Content Types

Primary research formats

Article

An Article is a substantial, novel research study of high quality and broad interest to the various fields contributing to sustainability research. Articles often draw on several techniques or approaches. The main text (excluding the abstract, Methods section, references, tables and figure legends) is limited to 3,500 words. Articles can have up to 6 display items (figures and/or tables). As a guideline, Articles allow up to 50 references (excluding those cited exclusively in Methods). Footnotes are not used. The maximum title length is 90 characters (including spaces). The abstract should be no more than 150 words and is unreferenced; it contains a brief account of the background and rationale of the work, followed by a statement of the main conclusions introduced by the phrase "Here we show" or some equivalent. An introduction (without heading) of up to 500 words of referenced text expands on the background to the work (some overlap with the abstract is acceptable), and is followed by a concise, focused account of the findings, ending with one or two short paragraphs of discussion. Both the main text and the following Methods section should be divided by succinct topical headings of no more than 60 characters (including spaces) to aid readers. Methods can be up to 3,000 words. It can include equations but should not include figures and tables; references in the Methods are unlimited.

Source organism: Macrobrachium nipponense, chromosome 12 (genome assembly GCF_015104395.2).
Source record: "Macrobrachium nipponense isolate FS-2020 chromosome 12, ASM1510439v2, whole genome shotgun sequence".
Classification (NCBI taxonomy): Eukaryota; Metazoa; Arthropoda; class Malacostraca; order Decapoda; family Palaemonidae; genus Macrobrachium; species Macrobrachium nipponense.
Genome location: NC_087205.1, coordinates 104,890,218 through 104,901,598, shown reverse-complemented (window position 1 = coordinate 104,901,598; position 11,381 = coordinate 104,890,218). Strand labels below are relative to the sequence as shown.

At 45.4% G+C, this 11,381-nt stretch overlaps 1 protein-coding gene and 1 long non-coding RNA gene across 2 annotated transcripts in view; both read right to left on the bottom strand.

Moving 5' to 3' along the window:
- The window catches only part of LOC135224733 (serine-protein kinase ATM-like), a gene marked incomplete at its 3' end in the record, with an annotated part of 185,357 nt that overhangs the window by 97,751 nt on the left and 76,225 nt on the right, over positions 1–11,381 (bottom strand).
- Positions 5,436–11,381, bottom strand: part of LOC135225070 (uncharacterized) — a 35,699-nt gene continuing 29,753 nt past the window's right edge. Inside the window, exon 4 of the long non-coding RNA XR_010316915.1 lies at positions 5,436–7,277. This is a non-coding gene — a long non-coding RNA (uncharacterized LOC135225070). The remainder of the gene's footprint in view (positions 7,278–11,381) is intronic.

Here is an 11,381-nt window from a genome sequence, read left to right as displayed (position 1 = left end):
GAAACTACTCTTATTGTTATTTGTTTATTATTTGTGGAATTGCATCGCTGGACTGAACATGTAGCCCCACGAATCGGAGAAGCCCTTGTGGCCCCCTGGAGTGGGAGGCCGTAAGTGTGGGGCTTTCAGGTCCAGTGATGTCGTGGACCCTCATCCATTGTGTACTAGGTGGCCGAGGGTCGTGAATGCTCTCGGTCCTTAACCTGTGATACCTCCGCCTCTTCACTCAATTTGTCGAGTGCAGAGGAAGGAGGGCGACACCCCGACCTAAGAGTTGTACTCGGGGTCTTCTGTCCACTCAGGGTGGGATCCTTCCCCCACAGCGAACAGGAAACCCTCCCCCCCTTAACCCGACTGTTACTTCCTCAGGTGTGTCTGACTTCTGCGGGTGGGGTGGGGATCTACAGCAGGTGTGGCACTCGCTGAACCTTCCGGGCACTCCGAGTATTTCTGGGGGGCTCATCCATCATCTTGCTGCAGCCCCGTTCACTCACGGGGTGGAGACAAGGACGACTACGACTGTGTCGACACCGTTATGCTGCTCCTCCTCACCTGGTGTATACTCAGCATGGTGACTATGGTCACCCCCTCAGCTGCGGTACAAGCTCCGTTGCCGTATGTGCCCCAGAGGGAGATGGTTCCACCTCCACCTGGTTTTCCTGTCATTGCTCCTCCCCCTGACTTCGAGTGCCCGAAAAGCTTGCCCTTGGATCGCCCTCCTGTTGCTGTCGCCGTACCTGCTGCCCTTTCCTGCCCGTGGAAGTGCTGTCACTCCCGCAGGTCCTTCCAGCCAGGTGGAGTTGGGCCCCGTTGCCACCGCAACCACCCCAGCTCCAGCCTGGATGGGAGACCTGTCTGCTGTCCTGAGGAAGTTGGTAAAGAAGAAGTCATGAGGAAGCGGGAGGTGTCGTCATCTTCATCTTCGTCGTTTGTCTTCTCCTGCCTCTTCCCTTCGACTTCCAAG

Articles include received/accepted dates and may be accompanied by Supplementary Information. Articles are peer reviewed.

Analysis

An Analysis is a new exploratory research study based on analysis of technologies, systems, interventions or policies that lead to novel and arresting conclusions of importance to a broad sustainability audience. The main text (excluding the abstract, Methods section, references, tables and figure legends) is 3,500 words. Analyses can have up to 6 display items (figures and/or tables). As a guideline, Analyses allow up to 50 references (excluding those cited exclusively in Methods). Footnotes are not used. The maximum title length is 90 characters (including spaces). The abstract should be no more than 150 words and is unreferenced; it contains a brief account of the background and rationale of the work, followed by a statement of the main conclusions introduced by the phrase "Here we show" or some equivalent. An introduction (without heading) of up to 500 words of referenced text expands on the background to the work (some overlap with the abstract is acceptable), and is followed by a concise, focused account of the findings, ending with one or two short paragraphs of discussion. Both the main text and the following Methods section should be divided by succinct topical headings of no more than 60 characters (including spaces) to aid readers. Methods can be up to 3,000 words. It can include equations but should not include figures and tables; references in the Methods are unlimited.

Analyses include received/accepted dates and may be accompanied by Supplementary Information. Analyses are peer reviewed.

Brief Communication